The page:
Fate of migrant children in US detention still uncertain
27 June 2018 | 7:37 am
The lives of thousands of migrant children separated from their parents and held in detention centers remain in limbo. Is US President Donald Trump's administration holding children hostage to pressure asylum seekers into signing voluntary departures?
Jimia Abdul Yusuf is dedicated to spreading awareness about cancer, especially for children’s issues. A foundation helps parents raise funds for treatment.
Russian President Vladimir Putin visited wounded soldiers from the war in Ukraine for the first time on May 25. Following this visit to a Moscow hospital, users claimed that Putin used secret service bodyguards as extras to pose as "'injured soldiers" as he's extremely paranoid about his safety. Is there any truth to these claims? We tell you more in this edition of Truth or Fake.
President Kais Saied issued the order with a list of judges to be dismissed, accusing them of corruption and stalling terrorism cases. Critics have blasted the dismissals as an "affront" to judicial independence.
Senegal's President Macky Sall appeals to the West to ease sanctions on Russia to facilitate the export grain to Africa. Millions on the continent face hunger amid a global food crisis sparked by the Ukraine war. We talk to David Laborde, Senior Research Fellow at the International Food Policy Research Institute about the crisis.Also in this edition: Sudan marks the three-year anniversary of the June 3rd massacre, and in Cameroon, refugees prepare to go back home to the Central African Republic.
Joe Biden is set to travel to Israel on July 13 before heading to the occupied West Bank and Saudi Arabia. The trip's announcement comes despite pledges to side-line the "pariah" Saudi state.
Burkina Faso's leader, Lieutenant Colonel Paul-Henri Damiba traveled to Seytenga on Wenesday to visit people who survived an attack that reportedly killed over 100 people over the weekend. Soldiers have recovered 79 bodies so far after the attack in the northern Seno province, the government said on Tuesday, as new details of the assault emerged.
US authorities determined COVID-19 vaccines should be given to children under 5, the only age group that is still ineligible for the jabs in the country.
The UN's children's agency reported that the amount of children fleeing conflict and other crises is the highest number on record. UNICEF says "cascading crises" are to blame.
Hundreds demonstrated in Tunis on Sunday (June 19) in a second day of protest against a constitutional referendum called by President Kais Saied that his opponents say would cement his hold on power. The demonstration was organized by the Salvation Front, a coalition including the moderate Islamist Ennahda, the largest party in a parliament that Saied dissolved in March.
The Cypriot government says the vast majority of migrants enter the island's breakaway north via Turkey and then seek asylum in the EU-backed south. Arrivals doubled to about 10,000 in the first five months of this year.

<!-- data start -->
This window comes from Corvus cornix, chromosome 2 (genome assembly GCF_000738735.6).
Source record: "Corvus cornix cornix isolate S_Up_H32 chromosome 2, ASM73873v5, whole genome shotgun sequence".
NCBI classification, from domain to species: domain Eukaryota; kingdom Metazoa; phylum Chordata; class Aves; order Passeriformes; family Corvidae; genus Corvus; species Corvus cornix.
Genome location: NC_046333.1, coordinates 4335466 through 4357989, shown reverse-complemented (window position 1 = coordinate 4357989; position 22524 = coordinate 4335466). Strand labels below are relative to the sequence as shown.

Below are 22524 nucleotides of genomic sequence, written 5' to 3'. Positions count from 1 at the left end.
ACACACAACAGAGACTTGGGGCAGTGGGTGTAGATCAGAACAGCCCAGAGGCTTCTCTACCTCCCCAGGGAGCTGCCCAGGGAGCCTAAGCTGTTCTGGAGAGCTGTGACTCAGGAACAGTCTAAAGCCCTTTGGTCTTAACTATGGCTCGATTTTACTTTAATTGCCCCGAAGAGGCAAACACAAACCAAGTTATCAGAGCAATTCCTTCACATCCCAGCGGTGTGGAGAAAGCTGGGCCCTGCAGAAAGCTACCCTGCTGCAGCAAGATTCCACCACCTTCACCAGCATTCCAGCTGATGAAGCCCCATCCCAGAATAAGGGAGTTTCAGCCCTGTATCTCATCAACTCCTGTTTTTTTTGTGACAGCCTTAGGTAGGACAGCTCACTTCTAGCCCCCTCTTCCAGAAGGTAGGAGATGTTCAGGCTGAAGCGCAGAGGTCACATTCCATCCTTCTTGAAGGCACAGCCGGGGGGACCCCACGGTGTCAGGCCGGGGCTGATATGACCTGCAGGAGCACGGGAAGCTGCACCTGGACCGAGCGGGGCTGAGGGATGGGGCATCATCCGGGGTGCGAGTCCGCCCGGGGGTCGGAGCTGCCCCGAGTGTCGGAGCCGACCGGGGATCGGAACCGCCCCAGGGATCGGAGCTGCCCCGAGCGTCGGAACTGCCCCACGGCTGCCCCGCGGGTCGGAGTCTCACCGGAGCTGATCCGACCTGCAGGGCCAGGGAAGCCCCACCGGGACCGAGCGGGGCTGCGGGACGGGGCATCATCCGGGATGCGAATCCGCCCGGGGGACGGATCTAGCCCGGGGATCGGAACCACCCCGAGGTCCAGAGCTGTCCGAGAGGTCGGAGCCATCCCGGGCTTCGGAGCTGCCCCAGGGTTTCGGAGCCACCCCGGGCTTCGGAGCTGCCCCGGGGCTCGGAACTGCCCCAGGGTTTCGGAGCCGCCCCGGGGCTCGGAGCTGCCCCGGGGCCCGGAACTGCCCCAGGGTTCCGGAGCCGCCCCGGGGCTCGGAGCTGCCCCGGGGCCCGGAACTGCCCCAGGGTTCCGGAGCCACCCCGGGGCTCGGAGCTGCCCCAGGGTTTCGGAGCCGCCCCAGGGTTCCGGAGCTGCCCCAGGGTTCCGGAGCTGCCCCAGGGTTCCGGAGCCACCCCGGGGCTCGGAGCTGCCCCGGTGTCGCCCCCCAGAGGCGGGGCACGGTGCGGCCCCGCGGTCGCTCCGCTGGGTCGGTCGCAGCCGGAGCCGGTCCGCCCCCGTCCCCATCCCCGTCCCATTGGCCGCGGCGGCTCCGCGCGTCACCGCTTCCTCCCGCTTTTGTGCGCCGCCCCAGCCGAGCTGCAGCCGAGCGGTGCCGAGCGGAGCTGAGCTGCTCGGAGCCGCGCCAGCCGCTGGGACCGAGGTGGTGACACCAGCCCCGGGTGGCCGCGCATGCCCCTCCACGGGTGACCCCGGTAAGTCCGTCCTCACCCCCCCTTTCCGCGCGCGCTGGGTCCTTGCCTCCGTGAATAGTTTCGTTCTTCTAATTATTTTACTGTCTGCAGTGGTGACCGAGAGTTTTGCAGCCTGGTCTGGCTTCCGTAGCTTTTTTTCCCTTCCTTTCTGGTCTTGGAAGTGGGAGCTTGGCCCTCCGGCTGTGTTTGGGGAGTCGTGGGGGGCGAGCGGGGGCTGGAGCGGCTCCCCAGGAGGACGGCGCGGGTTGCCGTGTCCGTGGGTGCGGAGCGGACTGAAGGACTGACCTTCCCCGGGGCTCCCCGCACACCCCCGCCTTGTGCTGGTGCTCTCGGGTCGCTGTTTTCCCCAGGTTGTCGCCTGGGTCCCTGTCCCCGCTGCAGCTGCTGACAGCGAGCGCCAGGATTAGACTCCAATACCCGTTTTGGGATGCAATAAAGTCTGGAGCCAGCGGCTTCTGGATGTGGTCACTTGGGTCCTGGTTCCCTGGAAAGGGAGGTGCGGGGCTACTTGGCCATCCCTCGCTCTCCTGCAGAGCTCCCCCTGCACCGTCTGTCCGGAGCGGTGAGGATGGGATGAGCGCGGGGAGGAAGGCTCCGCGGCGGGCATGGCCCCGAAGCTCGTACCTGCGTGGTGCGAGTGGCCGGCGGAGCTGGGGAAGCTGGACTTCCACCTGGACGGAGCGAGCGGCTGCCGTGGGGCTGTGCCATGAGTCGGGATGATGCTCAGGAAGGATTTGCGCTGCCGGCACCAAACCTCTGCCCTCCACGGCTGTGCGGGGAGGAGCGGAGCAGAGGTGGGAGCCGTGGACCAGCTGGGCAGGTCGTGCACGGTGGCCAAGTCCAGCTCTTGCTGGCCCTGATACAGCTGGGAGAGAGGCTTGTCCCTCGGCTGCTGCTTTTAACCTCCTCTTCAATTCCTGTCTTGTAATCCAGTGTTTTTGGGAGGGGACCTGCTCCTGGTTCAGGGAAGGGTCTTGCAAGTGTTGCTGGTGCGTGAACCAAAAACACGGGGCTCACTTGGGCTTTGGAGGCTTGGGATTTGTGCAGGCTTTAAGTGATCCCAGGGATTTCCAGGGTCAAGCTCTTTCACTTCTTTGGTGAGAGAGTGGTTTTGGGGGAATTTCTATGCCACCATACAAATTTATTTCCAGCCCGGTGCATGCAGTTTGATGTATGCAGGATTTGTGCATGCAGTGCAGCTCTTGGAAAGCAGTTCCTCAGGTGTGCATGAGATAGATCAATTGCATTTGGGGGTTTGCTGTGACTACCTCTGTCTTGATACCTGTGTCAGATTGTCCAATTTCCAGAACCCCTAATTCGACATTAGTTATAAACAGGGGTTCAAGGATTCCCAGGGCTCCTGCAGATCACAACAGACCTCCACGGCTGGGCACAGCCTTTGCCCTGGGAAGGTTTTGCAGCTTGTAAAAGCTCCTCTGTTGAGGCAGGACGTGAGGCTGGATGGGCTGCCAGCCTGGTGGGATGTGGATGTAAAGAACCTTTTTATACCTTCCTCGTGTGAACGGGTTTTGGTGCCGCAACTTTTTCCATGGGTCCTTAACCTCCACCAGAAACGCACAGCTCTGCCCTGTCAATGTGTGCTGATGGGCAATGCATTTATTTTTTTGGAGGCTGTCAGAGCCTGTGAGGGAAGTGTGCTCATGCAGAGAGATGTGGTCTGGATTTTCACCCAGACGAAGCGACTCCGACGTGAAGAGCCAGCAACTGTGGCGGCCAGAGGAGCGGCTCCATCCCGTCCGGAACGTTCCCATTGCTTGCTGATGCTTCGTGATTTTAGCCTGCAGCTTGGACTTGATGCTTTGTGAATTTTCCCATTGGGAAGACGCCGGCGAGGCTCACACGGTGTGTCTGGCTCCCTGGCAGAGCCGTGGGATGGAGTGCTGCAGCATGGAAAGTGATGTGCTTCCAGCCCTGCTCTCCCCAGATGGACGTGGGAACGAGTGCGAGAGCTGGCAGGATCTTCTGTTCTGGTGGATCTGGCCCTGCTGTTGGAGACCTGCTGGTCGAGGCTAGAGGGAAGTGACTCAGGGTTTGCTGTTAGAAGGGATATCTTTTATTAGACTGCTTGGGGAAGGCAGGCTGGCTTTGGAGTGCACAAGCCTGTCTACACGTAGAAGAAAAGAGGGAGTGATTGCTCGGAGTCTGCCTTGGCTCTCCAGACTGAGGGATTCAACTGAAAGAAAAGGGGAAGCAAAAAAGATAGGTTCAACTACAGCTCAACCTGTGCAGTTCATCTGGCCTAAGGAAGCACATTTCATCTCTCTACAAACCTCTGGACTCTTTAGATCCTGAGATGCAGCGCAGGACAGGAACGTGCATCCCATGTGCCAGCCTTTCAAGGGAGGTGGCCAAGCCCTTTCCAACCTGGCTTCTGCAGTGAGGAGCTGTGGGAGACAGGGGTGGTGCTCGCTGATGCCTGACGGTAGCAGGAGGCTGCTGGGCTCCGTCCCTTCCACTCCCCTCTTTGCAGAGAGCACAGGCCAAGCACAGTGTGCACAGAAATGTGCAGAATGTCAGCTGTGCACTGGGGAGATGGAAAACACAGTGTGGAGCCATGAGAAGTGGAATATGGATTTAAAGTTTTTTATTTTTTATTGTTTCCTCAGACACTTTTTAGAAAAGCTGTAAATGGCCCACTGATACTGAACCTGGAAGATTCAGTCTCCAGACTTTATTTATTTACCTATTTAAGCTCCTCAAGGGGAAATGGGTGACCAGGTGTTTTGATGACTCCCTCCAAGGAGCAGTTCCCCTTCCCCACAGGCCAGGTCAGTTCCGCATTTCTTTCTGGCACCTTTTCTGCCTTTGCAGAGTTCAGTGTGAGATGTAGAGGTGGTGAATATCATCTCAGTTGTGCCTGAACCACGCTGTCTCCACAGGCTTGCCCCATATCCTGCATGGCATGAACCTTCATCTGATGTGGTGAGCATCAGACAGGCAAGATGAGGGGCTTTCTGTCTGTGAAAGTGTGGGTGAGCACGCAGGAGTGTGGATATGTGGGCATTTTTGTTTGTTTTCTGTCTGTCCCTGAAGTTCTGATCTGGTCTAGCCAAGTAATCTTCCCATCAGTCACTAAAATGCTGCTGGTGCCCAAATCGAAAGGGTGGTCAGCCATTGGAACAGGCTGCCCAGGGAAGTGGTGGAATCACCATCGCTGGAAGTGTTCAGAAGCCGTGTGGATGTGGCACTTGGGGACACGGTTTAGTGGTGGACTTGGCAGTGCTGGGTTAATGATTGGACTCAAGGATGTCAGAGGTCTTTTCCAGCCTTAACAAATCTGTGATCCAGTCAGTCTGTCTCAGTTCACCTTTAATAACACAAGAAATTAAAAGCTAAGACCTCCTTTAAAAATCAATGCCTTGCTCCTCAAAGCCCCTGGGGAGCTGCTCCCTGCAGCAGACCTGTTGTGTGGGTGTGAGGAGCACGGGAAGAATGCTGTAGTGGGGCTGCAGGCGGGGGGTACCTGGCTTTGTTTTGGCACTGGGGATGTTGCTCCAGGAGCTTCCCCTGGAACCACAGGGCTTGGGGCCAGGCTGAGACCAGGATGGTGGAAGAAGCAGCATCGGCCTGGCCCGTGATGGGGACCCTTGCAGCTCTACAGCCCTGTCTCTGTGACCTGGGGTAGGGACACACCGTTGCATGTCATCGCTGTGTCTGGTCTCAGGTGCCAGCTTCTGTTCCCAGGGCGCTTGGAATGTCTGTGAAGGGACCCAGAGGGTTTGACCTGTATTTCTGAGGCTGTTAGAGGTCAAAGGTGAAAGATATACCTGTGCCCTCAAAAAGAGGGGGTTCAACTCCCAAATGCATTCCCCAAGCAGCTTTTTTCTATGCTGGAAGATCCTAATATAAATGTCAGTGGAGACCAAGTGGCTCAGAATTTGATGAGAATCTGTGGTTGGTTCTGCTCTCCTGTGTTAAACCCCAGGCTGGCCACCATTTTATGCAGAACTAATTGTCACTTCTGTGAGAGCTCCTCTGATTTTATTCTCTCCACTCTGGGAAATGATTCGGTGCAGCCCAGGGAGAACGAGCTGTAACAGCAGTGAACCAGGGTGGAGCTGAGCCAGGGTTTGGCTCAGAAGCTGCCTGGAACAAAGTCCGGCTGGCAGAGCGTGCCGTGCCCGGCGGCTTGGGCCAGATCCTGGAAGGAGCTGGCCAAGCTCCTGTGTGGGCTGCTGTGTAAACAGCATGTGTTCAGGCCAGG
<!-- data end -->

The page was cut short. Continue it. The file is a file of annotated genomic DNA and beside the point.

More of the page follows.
To mark World Refugee Day, we head to Belgium, where several hundred unaccompanied minors are still waiting for a legal guardian. Under Belgian law, all foreign minors arriving into the country unaccompanied by an adult must be assigned a legal guardian in order to register with the authorities. But the country faces a shortage of these profiles and is trying to recruit more to address the shortfall. Our correspondents report.
Marcos Jr. has given himself the position of secretary of agriculture ahead of taking his presidential office and amid prohibitively high global prices. The Philippines is heavily reliant on importing its staple — rice.
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It's the biggest legal consequence so far in the wake of the January 6 insurrection. Stewart Rhodes, who heads the Oath Keepers militia, has been found guilty of seeking to keep Donald Trump in power by carrying out a mob attack on the US Capitol. A conviction on sedition is very rare and carries a maximum penalty of 20 years in jail. We take a closer look.
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A court in Mozambique on Wednesday (November 30) started delivering its judgement in a case involving 19 people accused of various crimes for their alleged roles in the disappearance of hundreds of millions of dollars in government-backed loans.
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French President Emmanuel Macron's state visit to the US is bringing simmering EU-US tensions over economic policy to the boil. At the heart of European criticisms are multi-billion-dollar economic support packages that could be perceived as giving the US an unfair advantage. Also in the show, the US Congress is heeding Joe Biden's call to do whatever it takes to avert a costly railroad shutdown. Plus, French butchers take to the streets to protest the rise in energy prices.
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On Thursday, Stephanie Frappart will become the first female referee to officiate a men's World Cup match when she takes charge of Costa Rica vs. Germany. One of her assistants, Neuza Back, has worked in Qatar before.
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The Spanish government wants the use of gender stereotypes for the advertising of toys a thing of the past. The code of conduct, which will be enacted from December 1, aims to avoid biases toward gender roles.
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Fifty-Five years after innocent Asaba indigenes were callously massacred in the fratricidal Nigerian Civil War, the first major show on this tragic contour opens today at Red Door Gallery, on Bishop Oluwole Street, Victoria Island, Lagos. The show ends on December 7, 2022.